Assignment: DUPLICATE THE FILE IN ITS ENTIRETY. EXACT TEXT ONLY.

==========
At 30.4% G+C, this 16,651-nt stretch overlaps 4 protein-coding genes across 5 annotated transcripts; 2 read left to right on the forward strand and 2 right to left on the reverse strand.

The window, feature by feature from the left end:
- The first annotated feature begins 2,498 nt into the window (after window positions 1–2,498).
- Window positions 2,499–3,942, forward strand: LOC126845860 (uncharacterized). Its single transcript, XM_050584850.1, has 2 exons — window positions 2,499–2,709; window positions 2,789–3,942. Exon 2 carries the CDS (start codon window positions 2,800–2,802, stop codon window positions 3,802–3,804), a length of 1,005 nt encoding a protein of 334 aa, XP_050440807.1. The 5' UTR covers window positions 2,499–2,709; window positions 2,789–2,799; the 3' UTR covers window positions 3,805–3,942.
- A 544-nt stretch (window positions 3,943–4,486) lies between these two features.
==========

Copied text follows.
At 30.4% G+C, this 16,651-nt stretch overlaps 4 protein-coding genes across 5 annotated transcripts; 2 read left to right on the forward strand and 2 right to left on the reverse strand.

The window, feature by feature from the left end:
- The first annotated feature begins 2,498 nt into the window (after window positions 1–2,498).
- Window positions 2,499–3,942, forward strand: LOC126845860 (uncharacterized). Its single transcript, XM_050584850.1, has 2 exons — window positions 2,499–2,709; window positions 2,789–3,942. Exon 2 carries the CDS (start codon window positions 2,800–2,802, stop codon window positions 3,802–3,804), a length of 1,005 nt encoding a protein of 334 aa, XP_050440807.1. The 5' UTR covers window positions 2,499–2,709; window positions 2,789–2,799; the 3' UTR covers window positions 3,805–3,942.
- A 544-nt stretch (window positions 3,943–4,486) lies between these two features.